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High Court strikes out a judicial review for trade competition

High Court strikes out a judicial review for trade competition

High Court strikes out a judicial review for trade competition

Tuesday 9 April, 2019

Sheffield Properties Ltd (“Sheffield”), with interests within the Paraparaumu Town Centre, sought judicial review of the decision by Kapiti Coast District Council (“the Council”) to approve Private Plan Change 84 - Airport Zone (“PC84”).

Kapiti Coast Airport Holdings Ltd (“KCAHL”) owned and operated the Kapiti Coast Airport and Kapiti Landing, a mixed-use development in Paraparaumu within the Airport Zone. KCAHL requested PC84 to enable it to seek resource consents for various developments in the Airport Zone. PC84 altered the rules in the operative District Plan for certain retail activities so that their activity status was changed from prohibited to discretionary or non-complying. After the Council publicly notified PC84, Sheffield made submissions in opposition to it. In July 2016, the Environment Court made declarations that Sheffield was a trade competitor of KCAHL. Despite those declarations, Sheffield pursued its submission on PC84. The Independent Hearing Panel (“IHP”) appointed by the Council recommended that PC84 be approved. The Council notified its decision approving PC84 in October 2017 (“the decision”).  The decision was not appealed.

Sheffield’s grounds for judicial review included that: (a) the decision failed to determine whether prohibited status was the most appropriate activity status and the IHP applied the wrong legal test; (b) changes were made to the District Plan which were not “on” PC84 and as such were not within the jurisdiction of the Council; and (c) the Council failed to take account of the Wellington Regional Policy Statement. In reply, KCAHL and the Council applied to strike out Sheffield’s application for review on the grounds that: (a) judicial review was barred by s 296 of the RMA; (b) the proceeding was brought with undue and prejudicial delay; and (c) the proceeding was an abuse of process.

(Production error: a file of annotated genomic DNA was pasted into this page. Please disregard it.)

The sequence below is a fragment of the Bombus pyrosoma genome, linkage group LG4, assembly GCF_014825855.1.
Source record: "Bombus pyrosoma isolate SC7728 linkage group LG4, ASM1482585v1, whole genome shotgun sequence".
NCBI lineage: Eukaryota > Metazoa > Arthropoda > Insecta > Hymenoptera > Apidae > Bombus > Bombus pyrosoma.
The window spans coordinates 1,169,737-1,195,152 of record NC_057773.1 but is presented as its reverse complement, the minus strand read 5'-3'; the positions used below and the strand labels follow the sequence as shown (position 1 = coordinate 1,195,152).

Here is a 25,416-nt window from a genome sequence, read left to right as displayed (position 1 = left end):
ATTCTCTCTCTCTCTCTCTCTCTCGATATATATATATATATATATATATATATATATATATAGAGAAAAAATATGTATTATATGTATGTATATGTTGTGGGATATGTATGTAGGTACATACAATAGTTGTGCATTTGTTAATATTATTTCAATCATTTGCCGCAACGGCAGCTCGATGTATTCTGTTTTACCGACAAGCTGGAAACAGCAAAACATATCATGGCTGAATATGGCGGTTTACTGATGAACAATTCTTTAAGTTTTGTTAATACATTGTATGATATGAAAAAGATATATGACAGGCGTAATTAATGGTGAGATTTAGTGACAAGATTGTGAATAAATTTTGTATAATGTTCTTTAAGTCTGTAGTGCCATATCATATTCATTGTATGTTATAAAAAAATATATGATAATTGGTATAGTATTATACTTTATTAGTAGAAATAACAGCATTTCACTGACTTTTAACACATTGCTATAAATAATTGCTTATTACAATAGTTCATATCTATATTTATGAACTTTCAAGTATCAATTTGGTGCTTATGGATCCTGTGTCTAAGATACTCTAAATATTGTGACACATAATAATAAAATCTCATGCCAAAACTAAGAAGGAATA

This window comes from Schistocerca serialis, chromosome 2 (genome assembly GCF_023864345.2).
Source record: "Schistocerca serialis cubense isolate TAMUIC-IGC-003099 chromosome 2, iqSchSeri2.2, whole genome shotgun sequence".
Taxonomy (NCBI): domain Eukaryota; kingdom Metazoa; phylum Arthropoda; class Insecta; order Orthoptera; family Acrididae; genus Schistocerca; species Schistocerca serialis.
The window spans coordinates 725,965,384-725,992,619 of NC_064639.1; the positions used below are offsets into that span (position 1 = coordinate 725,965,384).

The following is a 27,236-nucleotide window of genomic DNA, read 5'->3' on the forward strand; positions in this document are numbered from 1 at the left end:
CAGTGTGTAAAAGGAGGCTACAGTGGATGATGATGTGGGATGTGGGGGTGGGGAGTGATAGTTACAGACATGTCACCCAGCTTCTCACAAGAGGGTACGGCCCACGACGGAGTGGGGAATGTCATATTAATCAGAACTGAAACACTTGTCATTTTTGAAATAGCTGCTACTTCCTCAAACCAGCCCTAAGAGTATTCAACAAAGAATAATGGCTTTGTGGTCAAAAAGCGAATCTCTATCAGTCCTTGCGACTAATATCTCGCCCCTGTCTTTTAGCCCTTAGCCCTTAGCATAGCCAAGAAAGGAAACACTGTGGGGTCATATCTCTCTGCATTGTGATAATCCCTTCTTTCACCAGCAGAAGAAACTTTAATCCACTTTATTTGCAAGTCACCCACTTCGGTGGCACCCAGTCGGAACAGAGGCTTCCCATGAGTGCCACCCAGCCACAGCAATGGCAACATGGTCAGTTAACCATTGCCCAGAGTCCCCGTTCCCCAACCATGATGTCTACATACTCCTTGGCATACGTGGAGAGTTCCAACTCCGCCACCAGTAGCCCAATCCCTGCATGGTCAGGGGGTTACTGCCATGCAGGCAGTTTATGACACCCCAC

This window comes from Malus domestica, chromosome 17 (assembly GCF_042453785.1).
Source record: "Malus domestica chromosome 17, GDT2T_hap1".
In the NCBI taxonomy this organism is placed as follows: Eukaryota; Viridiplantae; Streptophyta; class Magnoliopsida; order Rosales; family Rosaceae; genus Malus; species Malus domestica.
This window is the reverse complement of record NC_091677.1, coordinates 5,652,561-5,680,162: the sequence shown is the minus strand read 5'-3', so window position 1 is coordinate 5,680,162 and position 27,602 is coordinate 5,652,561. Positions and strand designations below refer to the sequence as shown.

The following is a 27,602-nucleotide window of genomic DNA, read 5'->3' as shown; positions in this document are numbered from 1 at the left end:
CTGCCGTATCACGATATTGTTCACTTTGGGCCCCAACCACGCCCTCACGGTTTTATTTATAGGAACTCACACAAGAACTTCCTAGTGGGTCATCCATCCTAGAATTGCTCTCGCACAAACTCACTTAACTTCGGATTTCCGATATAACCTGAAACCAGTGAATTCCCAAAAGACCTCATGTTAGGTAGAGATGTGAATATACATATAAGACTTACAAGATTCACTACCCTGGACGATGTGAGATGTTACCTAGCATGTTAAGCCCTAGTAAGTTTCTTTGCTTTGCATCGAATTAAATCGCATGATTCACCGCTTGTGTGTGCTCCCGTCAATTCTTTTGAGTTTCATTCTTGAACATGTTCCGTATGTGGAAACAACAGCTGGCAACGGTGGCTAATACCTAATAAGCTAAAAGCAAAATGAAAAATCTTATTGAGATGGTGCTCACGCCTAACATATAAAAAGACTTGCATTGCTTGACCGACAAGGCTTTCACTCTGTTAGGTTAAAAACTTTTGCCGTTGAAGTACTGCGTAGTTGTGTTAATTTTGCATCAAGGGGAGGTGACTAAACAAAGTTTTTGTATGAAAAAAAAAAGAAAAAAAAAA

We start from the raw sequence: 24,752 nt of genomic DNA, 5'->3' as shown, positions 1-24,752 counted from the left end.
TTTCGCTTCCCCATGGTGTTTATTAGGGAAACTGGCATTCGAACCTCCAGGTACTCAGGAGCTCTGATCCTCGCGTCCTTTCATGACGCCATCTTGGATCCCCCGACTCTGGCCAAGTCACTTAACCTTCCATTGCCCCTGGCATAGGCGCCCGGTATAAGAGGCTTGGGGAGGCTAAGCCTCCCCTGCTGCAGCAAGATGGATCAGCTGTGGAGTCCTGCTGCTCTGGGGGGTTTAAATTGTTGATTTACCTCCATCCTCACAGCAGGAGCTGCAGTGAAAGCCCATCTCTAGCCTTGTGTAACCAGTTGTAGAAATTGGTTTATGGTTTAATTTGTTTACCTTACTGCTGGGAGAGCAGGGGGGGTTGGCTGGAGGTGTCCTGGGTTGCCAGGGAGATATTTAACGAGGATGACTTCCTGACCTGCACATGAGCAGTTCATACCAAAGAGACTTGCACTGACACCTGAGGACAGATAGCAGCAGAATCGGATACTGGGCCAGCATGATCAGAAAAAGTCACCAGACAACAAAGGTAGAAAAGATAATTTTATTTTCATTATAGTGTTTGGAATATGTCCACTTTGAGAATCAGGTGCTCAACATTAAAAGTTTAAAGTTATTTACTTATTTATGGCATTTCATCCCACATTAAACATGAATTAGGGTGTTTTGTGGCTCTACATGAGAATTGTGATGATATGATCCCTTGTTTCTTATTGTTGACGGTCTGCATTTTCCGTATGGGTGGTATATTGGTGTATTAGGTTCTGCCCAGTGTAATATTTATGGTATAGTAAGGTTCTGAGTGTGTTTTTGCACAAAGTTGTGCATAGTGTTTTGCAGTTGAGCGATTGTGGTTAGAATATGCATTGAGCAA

The Court reviewed the principles of strike-out pursuant to r 15.1 of the High Court Rules 2016 and whether Sheffield was barred by s 296 of the Resource Management Act 1991 ("RMA"). The Court considered Part 11A of the Act, which limits the right of persons to appeal any proceedings, including those relating to a plan change, to circumstances where such an appeal was not for the purpose of preventing trade competition. The Court noted that under Part 11A of the RMA, trade competitors were required to show an interest greater than that of a member of the general public to be able to participate. The provisions in Part 11A were intended to restrict anti-competitive appeals motivated by trade competition. Furthermore, s 296 of the RMA prevented a party from applying for judicial review unless its right of appeal had been exercised. Although the Court accepted Sheffield’s reference to Privy Council authority to the effect that the administrative law jurisdiction of the High Court was not totally excluded by s 296 of the RMA, the present circumstances did not warrant the Court’s exercise of the residual jurisdiction. It was Parliament’s intention that the RMA not be used to further a trade competitor’s interest over its rival and the judicial review procedure should not be used to try to circumvent that. The Court stated that Sheffield elected not to appeal the decision and was now precluded by s 296 of the RMA from applying for judicial review.

The Court, in the event that it was wrong, also considered whether Sheffield’s delay justified its application being struck out. KCAHL submitted that if the application was not struck out, the final planning outcome for the Airport land would be held up for an indeterminate time and the uncertainty would be prejudicial to KCAHL. The Court found that, while delay alone would be insufficient to justify a strike-out, taken along with other considerations, the delay pointed to a pattern of behaviour by Sheffield of attempts to interfere with the development of a trade competitor. Furthermore, the High Court concluded from its findings that Sheffield brought the present proceeding not to raise legitimate public law concerns with the process followed by the Council but with the predominant ulterior motive of protecting its own commercial interests and stifling the development of KCAHL’s land holdings. The Court held that this ulterior motive was an abuse of process and the proceedings were struck out.

This decision illustrates how the trade competition provisions of the RMA are being implemented and that taking proceedings which are clearly for an ulterior purpose are likely to fail.  Any decision to pursue judicial review in circumstances where there is a potential trade competition issue at play should be carefully considered and legal advice sought on the risks of doing so.

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